About half way through the no-meat month I was looking at a wholewheat bagel I was eating and thinking about how it was making me feel, when it came to me – the next month I would cut out all grains, which meant no bread, rice, noodles, wheat etc, or anything deriving from grains, such as rice vinegar, wheat extract (found in a lot of processed foods) and most alcohol including beer (oh dear!). I knew it would be harder as many food items are off the menu, but I was excited about trying this one.

In my next post I’ll let you know how I got on…

Also, please note that we offer nutritional guidance in Bangkok at BASE.

5 Reasons You’re Not Getting The Results You Want

Gaining the perfect physique and optimum health is often not as straightforward as simply popping into the gym a few times a week. Getting great results can take time, perseverance and perhaps some experimentation and thought towards the kind of training you’re doing, food and drink you’re consuming and lifestyle you’re leading.

If what you’re doing isn’t yielding the results you want do not get disappointed  Embrace it and see it as part of the learning curve towards finding out what works for YOU. Remember, everyone is different and what gets me results may not work for you.

Below are five reasons why you aren’t hitting your health and fitness goals.

You’re not lifting heavy enough

You may not be gaining the muscle or tone you desire because you’re not lifting heavy. Male, female, old and young should include strong lifting into their training schedule. An obsession with cardio, calorie equations and core exercises is stunting people’s development and stopping them from getting the results and look they desire. Spending hours on the treadmill and not getting the look you want? Then add some heavy-ass weight to your routine, or try sprinting as fast as you can over 100 meters instead of bouncing along for hours.

She deadlifts heavy, and you should too

She deadlifts heavy, and you should too

You’re eating too often

The often-repeated ‘eat many small meals a day to keep your metabolism burning strong’ is unproven and false. 50 years ago snacking was frowned upon, people ate a few meals a day and obesity was almost unheard of. Now we’re told that we must be constantly eating all the time or we’ll go into ‘starvation mode’ – more wild, unproven claims masquerading as fact in health magazines and diet guides. If you’re trying to lose weight (or perhaps you would like to give you digestive system a break from constantly working), try having longer periods between eating. Your body will thank you for it.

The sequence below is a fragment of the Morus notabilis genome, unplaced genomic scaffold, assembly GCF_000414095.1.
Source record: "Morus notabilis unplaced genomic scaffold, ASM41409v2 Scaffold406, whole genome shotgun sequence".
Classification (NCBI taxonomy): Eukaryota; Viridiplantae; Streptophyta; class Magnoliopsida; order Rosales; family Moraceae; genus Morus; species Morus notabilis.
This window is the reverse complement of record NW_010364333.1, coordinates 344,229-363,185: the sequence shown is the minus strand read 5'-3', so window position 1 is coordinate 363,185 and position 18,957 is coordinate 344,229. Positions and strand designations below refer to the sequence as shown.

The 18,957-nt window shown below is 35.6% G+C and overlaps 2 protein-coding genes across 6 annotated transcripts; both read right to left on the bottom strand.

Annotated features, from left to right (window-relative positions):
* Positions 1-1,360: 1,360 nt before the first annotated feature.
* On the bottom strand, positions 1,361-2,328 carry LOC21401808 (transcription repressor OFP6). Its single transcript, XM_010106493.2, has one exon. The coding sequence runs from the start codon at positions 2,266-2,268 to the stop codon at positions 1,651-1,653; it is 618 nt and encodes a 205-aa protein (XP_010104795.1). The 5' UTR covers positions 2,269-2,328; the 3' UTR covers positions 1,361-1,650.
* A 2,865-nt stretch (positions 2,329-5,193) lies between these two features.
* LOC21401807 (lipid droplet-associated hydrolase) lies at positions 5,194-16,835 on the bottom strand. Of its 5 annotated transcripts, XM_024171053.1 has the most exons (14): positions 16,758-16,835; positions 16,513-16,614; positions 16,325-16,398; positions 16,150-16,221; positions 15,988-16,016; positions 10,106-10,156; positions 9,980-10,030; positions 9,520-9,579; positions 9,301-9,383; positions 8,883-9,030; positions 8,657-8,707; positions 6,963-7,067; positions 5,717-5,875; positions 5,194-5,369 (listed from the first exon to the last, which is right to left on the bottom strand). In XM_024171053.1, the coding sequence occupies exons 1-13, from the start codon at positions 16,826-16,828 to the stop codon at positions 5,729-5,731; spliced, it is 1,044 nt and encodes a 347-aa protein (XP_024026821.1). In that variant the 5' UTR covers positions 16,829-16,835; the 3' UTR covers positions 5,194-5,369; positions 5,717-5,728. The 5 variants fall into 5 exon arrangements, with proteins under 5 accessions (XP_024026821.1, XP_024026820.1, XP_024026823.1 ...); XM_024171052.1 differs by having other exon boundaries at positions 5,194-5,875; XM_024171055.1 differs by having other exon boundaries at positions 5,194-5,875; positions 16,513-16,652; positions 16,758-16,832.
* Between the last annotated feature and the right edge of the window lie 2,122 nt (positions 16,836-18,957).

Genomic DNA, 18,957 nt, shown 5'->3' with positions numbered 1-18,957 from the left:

Other sub-reasons would be ‘you’re eating too much’ or ‘you’re eating foods that you’re body doesn’t respond well to’. More on that another time.

You’re not moving enough

Training hard in the gym is sometimes not enough – you need to grab every chance possible to move. Our bodies were designed to be active and you need to take a dynamic approach to making movement part of your everyday routine. The old cliche ‘take the stairs instead of the lift’ is a little tired now, but very true. Walk instead of taking the bus, stand up and do some dynamic stretching a few times a day, play football instead of watching TV. Don’t see this as a chore – make it a habit. You may find that this additional exercise gives you the extra boost needed to hit your goals.

Start by walking home from the gym – the perfect cooldown. To go from a great, active workout with big movements straight into collapsing in front of the TV or jumping in the car and remaining static is not good for your body.

You think looking good is all about diet and exercise

Don’t get me wrong, diet and exercise are two huge pieces of the health and fitness jigsaw, and for some people this gets them looking and feeling 100%. However, the hormonal effects of things such as lack of sleep, stress, exposure to sunlight and happiness can play an essential part. Sleep and relaxation is essential for your muscles and body to repair and grow; sunlight gives us a healthy boost of vitamin D that leaves you looking and feeling energized; stress and tension can negatively impact your endocrine (hormonal) system, which needs to be running smoothly to give you a radiant, strong and healthy body.

Do not dismiss these factors. They are often underestimated and should be strongly considered if you’re not looking and feeling how you want.

You don’t want it enough

One of the most common questions I’m asked is “how do I lose this”, whilst pinching an often minimal amount of body fat around their stomach. Sometimes I’m not sure how to answer… Are they looking for a magic exercise? A five minute routine they can do before bed, perhaps?

The truth is often a sacrifice beyond what some people are prepared to do – lift heavy and regularly, mix in some HIIT training, pay close attention to your eating patterns and diet and experiment with how your body reacts to different foods, make sure you get 7-8 hours sleep a night, reduce alcohol consumption, eat very little processed food, do hill sprints/ kettlebell training/sled pushing etc, and so on.

Of course, some people embrace all this and get insane results, and some opt to strike a balance with the kind of lifestyle they enjoy and so don’t look like a fitness model. There’s nothing wrong with this at all, it’s just about finding out what’s important to you and being realistic about what it takes to achieve it.

How much do you want it, and what are you prepared to sacrifice to achieve it?

How much do you want it, and what are you prepared to sacrifice to achieve it?

So there are a few reasons why you might not be getting the results you desire. I hope it helps you make some positive changes and understand more about the complete fitness picture. If you would like help overcoming a plateau or need some inspiration and help to get strong, please contact me.

Yours in strength,

Jack T